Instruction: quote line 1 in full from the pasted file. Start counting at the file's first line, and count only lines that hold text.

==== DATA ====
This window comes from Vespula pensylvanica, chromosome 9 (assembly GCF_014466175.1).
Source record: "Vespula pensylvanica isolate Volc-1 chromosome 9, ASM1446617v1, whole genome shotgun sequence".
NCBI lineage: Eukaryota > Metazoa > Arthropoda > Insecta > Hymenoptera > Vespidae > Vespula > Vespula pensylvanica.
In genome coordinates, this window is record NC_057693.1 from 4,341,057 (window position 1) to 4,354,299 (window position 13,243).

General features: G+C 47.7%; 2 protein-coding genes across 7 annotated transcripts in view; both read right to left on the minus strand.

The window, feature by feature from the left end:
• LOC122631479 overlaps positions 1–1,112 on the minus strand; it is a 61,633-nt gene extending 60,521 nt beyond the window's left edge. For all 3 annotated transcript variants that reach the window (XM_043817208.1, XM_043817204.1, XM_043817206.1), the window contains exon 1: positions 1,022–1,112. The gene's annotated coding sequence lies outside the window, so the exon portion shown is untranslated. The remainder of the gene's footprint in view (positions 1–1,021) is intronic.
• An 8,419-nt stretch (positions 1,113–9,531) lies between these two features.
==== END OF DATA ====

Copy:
This window comes from Vespula pensylvanica, chromosome 9 (assembly GCF_014466175.1).